Analytical psychology, also called Jungian psychology, is a school of thought within clinical and counseling psychology. It was founded by Carl Jung, a Swiss psychiatrist, as an offshoot of Freudian psychology.
Jung introduced concepts like the personal unconscious, collective unconscious, psychological complex, anima and animus. In trying to understand the human psyche, he stressed the importance of the unconscious aspects of the psyche and the power of dreams and archetypes.
In analytical psychology theory, everyone has a unique personal unconscious that serves as a counterbalance to the ego and the conscious personality. And everyone also has a collective unconscious that contains archetypes that are primordial and universal. The anima (the female archetype in a man’s unconscious) and the animus (the male archetype in a woman’s unconscious) are two such archetypes.
Jung didn’t consider analytical psychology as a complete method of psychotherapy for every patient. In Jung’s own psychiatric practice, he used Jungian psychotherapy for some patients, but found Adlerian or Freudian more useful for other patients. This liberal and flexible attitude was passed on to many Jungian therapists after him, and the field of Jungian psychology has broadened as a result.
Most analytical psychologists are either counseling psychologists or clinical psychologists; the main difference between the two is that clinical psychologists normally treat patients who suffer from more serious conditions than counseling psychologists do. A small number of analytical psychologists are primarily researchers, particularly those who work at universities, where they might also teach.
Types of Degrees
Based on Jung’s psychological theories, analytical psychology programs help students understand the fabric of human thought processes and the human mind. By understanding the mind at large, analytical psychologists translate human behavior through the knowledge acquired. Jungian institutes have been formed and are dedicated to this sole degree and the Jungian school of psychology. Unlike other psychology degrees, analytical psychology does not cover typical courses of research methods. These programs include courses such as fundamentals of analytical psychology, psychological interpretation of dreams, myths and pictures, psychiatry and theories of neurosis. In some cases, psychology with respect to religion is also studied.
Analytical psychologists first need to get a Bachelor of Arts degree in psychology. This degree might be sufficient for getting lower-level jobs in social work or counseling, but it is insufficient for becoming a licensed analytical psychologist.
Candidates can either pursue their Master of Arts or Doctoral degrees in analytical psychology. The MA degree typically takes two years to complete. Some institutions require state-specific requirements to be fulfilled on admission. Candidates with a GRE of 1300 and a 3.5 GPA are preferred. While not necessary, candidates will backgrounds in psychiatric psychology may find their knowledge more applicable to analytical psychology.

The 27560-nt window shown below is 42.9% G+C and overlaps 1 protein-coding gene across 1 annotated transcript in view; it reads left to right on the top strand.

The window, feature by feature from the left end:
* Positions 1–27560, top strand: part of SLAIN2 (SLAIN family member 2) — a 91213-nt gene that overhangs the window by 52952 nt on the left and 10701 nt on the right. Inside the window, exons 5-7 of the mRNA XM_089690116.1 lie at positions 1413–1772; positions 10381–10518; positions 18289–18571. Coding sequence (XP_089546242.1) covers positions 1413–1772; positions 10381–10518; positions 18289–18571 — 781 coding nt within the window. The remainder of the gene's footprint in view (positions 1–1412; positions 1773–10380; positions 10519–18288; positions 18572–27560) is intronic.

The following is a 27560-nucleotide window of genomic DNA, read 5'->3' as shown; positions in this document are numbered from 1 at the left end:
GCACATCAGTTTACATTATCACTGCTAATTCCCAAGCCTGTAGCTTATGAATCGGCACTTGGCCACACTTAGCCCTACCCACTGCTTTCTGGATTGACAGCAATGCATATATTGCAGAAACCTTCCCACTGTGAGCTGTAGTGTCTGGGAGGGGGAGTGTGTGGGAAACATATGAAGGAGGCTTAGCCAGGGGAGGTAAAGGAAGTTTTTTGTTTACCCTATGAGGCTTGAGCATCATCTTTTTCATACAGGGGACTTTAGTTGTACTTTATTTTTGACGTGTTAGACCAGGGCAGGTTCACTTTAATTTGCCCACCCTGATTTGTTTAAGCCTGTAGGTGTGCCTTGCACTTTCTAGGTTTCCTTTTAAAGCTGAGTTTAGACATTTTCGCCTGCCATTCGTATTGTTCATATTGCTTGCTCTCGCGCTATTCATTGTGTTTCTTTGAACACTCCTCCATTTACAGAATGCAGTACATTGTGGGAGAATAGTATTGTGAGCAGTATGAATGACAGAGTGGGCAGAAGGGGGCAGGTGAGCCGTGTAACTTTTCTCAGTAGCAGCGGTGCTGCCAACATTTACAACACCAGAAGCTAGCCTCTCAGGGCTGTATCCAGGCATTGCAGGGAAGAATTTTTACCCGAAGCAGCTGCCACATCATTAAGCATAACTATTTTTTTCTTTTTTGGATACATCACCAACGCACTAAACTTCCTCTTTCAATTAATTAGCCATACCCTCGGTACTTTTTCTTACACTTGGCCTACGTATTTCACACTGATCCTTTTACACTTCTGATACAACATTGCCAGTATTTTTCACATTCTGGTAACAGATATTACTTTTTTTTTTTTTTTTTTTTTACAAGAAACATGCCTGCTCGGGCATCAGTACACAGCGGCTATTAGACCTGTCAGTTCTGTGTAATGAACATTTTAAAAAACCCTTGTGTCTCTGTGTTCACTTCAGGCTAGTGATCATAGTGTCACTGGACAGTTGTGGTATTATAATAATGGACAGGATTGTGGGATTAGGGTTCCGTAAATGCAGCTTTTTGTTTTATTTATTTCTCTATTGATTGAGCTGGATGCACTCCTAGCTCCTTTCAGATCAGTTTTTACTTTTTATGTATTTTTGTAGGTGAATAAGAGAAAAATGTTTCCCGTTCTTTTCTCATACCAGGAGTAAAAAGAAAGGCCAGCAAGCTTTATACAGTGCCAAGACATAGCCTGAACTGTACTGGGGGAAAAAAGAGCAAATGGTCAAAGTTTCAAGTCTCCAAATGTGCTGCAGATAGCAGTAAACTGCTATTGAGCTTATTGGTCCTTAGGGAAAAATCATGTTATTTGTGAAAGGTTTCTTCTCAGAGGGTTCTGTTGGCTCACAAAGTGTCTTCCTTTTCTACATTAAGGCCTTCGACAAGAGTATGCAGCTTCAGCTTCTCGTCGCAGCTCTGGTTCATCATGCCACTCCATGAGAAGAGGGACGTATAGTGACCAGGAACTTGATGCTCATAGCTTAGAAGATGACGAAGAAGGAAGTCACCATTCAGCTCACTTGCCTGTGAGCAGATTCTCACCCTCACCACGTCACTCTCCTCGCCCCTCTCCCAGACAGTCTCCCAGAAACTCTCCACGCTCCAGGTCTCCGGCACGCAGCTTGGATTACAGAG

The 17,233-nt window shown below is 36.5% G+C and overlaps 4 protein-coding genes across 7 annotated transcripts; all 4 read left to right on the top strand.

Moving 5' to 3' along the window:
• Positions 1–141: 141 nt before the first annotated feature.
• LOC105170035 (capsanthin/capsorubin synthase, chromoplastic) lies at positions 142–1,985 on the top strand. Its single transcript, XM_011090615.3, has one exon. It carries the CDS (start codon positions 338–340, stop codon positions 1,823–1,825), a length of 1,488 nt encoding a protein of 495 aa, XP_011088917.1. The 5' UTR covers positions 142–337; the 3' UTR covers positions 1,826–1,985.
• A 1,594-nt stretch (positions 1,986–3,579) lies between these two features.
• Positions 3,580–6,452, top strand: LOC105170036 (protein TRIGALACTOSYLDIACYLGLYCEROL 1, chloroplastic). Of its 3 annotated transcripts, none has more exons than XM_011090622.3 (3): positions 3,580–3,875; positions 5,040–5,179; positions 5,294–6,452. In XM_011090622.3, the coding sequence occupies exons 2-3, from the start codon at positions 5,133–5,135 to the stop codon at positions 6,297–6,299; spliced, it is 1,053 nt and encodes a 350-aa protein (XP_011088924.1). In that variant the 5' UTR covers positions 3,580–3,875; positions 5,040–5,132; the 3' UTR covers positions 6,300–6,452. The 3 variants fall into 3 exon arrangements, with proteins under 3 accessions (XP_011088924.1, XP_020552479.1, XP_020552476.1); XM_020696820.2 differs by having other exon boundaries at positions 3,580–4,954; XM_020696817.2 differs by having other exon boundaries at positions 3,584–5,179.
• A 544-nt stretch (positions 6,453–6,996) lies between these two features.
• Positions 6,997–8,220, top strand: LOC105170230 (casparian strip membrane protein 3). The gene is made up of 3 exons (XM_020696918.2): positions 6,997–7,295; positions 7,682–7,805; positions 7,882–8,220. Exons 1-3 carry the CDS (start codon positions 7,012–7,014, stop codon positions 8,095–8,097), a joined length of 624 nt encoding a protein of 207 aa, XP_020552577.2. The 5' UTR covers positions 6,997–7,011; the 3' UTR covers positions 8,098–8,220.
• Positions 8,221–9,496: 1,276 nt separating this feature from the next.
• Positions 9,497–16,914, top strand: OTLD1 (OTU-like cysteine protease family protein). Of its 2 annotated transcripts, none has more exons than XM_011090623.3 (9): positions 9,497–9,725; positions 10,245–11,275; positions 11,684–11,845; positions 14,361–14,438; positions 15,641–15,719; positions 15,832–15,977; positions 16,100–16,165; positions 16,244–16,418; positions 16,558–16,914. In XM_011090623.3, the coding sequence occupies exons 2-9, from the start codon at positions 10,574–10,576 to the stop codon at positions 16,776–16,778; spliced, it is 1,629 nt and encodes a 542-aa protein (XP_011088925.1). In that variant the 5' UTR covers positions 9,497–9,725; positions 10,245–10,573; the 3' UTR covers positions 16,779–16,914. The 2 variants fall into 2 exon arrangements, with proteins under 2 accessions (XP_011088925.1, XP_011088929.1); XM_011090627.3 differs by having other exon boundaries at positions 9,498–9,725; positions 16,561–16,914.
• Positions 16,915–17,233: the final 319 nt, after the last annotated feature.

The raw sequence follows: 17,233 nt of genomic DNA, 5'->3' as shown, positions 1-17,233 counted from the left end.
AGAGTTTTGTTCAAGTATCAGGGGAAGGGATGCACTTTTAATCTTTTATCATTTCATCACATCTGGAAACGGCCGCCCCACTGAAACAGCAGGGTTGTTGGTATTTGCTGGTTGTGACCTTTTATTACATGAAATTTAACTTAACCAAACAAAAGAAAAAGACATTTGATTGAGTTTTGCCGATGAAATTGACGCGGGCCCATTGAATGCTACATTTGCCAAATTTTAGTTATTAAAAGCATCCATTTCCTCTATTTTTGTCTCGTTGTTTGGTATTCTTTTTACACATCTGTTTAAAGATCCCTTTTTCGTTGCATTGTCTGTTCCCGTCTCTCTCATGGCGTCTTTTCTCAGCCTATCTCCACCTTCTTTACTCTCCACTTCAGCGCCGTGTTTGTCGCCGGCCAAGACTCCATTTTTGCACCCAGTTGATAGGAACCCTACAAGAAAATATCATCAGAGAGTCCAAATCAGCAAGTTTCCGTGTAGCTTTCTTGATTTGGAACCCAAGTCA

A Master of Arts degree in clinical psychology is adequate for some jobs in social work and teaching, but university teachers must have a doctorate.
Most licensed analytical psychotherapists earn a doctorate in clinical psychology: either a Doctor of Philosophy (PhD) or a Doctor of Psychology (PsyD). The latter is usually preferred for counselors, as it emphasizes courses in counseling, while the PhD offers more courses in research. Either doctorate is acceptable for teaching.
Some analytical psychologists gain a counseling license by taking a terminal master’s degree program in clinical psychology and then taking additional courses, training and placement work.
While some analytical psychologists teach or perform research, most of them counsel patients. Most counseling psychologists open their own private practice, while most clinical psychologists work in hospitals, substance abuse clinics, mental health care facilities or other health care facilities.
Analytical psychologists sometimes specialize in a particular area of psychology, such as only treating a particular type of disorder. Others specialize in their choice of clients, such as only treating adolescents. Still others specialize in a type of therapy, like mostly doing group therapy or family counseling.
Those who open their own private practice are more apt to specialize than those who work for institutions, mainly because they have more freedom in choosing their patients. But because it usually takes years to establish a good private practice, most analytical psychologists work for a regular paycheck for a few years until they can afford to start their own practice.
According to the Bureau of Labor website, the mean annual wage of the average clinical, counseling and school psychologist as of May 2013 was $72,710, and the mean hourly wage was $34.96.
Many counselors with a well-established private practice earn considerably more than this, though it might take several years to establish a lucrative practice. Those who work in private practice are also able to set their own hours; this lets them take time off if they don’t mind taking a pay cut.